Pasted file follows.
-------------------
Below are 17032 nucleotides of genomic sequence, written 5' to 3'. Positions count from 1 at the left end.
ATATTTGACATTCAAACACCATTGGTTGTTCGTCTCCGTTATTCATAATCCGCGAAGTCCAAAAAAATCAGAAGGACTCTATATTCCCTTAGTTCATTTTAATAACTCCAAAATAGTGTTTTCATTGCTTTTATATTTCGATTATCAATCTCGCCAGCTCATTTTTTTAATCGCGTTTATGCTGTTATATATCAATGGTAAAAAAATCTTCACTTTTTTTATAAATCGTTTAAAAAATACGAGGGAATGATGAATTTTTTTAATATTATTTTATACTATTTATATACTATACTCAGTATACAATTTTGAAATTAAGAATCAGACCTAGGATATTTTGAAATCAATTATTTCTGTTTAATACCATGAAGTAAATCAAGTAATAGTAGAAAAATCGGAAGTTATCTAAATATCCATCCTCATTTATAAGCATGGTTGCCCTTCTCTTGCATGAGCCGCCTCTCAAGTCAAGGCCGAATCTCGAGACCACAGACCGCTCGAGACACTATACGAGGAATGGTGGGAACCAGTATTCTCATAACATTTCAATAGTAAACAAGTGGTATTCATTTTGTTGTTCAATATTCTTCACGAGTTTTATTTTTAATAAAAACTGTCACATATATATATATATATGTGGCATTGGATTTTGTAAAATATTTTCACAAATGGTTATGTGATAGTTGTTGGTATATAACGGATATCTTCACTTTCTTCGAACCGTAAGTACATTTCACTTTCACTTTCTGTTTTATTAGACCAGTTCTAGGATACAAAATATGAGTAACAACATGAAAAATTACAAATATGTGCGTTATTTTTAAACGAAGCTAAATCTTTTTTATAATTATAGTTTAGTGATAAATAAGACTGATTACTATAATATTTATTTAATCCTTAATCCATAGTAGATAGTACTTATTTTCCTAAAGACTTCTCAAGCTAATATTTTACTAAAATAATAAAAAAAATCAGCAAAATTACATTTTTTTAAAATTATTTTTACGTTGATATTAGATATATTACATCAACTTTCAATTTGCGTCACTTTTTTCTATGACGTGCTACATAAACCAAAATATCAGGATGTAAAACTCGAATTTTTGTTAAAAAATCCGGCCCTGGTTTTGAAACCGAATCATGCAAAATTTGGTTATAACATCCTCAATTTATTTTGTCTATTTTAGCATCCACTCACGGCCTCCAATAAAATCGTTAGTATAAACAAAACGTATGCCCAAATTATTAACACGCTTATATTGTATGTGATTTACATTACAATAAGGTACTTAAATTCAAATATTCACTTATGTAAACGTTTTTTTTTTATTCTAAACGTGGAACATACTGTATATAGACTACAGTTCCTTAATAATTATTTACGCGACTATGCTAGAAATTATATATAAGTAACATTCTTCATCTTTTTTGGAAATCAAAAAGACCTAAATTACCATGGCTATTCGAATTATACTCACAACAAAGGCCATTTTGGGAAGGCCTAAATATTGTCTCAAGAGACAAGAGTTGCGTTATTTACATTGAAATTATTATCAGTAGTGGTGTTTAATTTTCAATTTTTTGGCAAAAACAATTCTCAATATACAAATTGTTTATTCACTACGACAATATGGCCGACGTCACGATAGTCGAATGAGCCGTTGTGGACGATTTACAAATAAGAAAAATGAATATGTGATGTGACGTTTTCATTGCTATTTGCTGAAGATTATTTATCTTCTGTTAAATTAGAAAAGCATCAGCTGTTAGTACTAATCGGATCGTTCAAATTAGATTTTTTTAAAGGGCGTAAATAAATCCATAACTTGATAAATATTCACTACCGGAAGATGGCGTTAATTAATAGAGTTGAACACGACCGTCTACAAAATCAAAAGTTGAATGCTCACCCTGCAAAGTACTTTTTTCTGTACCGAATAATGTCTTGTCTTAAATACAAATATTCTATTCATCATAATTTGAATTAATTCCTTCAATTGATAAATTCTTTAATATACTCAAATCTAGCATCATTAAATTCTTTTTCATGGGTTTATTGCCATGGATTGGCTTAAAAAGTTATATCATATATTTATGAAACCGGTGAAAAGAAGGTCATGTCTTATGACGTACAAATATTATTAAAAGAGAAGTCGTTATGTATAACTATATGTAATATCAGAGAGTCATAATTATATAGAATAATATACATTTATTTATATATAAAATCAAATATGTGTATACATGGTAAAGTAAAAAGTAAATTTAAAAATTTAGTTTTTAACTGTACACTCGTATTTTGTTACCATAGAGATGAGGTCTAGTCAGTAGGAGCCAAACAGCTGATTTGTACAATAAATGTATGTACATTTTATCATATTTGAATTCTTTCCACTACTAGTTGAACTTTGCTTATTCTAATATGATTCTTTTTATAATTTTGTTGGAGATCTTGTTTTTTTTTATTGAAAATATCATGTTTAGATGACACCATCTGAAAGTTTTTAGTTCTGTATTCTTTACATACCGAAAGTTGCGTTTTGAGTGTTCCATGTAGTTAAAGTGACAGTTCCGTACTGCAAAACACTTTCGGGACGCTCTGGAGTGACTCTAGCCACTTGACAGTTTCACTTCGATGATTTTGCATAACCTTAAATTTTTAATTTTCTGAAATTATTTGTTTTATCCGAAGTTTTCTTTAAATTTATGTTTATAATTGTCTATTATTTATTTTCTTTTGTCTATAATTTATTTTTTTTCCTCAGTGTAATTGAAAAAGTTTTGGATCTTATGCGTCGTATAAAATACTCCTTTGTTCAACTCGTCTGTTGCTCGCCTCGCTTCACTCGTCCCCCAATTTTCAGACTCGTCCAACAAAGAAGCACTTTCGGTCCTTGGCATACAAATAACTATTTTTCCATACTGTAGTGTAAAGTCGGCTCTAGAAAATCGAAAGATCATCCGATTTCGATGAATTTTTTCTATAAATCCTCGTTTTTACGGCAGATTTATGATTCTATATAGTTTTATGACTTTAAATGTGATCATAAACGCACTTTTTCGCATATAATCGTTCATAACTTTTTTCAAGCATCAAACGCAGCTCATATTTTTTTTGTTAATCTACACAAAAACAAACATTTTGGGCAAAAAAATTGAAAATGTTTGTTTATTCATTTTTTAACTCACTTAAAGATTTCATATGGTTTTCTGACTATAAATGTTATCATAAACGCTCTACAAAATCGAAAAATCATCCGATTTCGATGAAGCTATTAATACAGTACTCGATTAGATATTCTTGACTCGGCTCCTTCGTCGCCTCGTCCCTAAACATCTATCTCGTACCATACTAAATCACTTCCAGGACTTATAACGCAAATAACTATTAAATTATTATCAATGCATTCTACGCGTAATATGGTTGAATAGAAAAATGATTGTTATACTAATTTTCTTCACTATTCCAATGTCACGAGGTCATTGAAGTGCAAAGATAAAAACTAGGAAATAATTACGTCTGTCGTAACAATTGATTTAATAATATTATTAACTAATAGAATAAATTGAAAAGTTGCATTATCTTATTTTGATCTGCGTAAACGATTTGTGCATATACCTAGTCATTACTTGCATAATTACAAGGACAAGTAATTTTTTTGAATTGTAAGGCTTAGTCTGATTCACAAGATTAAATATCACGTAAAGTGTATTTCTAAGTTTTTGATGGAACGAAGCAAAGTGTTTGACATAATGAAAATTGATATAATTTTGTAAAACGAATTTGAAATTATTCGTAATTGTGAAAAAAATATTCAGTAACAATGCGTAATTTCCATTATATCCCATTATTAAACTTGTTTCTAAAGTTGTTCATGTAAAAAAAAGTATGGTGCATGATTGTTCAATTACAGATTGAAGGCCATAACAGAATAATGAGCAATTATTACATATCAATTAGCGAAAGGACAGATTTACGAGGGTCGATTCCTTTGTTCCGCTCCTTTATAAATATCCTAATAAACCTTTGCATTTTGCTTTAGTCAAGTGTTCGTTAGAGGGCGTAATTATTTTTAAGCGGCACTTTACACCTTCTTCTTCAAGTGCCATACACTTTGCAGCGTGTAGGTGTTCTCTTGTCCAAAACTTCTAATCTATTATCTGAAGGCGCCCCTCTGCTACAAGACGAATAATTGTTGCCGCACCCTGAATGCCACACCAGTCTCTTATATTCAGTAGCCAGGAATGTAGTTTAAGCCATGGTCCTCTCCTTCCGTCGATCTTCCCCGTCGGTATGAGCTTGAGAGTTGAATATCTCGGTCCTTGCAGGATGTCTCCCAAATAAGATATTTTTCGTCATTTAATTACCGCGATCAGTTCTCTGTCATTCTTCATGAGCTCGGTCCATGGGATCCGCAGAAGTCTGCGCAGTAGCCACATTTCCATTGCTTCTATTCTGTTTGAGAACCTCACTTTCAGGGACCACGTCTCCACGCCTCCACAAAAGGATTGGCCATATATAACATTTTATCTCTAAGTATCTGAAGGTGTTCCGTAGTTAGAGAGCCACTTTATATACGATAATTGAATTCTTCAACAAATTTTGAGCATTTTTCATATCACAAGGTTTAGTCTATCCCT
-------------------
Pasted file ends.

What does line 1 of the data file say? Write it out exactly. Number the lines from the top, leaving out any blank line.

Below are 17032 nucleotides of genomic sequence, written 5' to 3'. Positions count from 1 at the left end.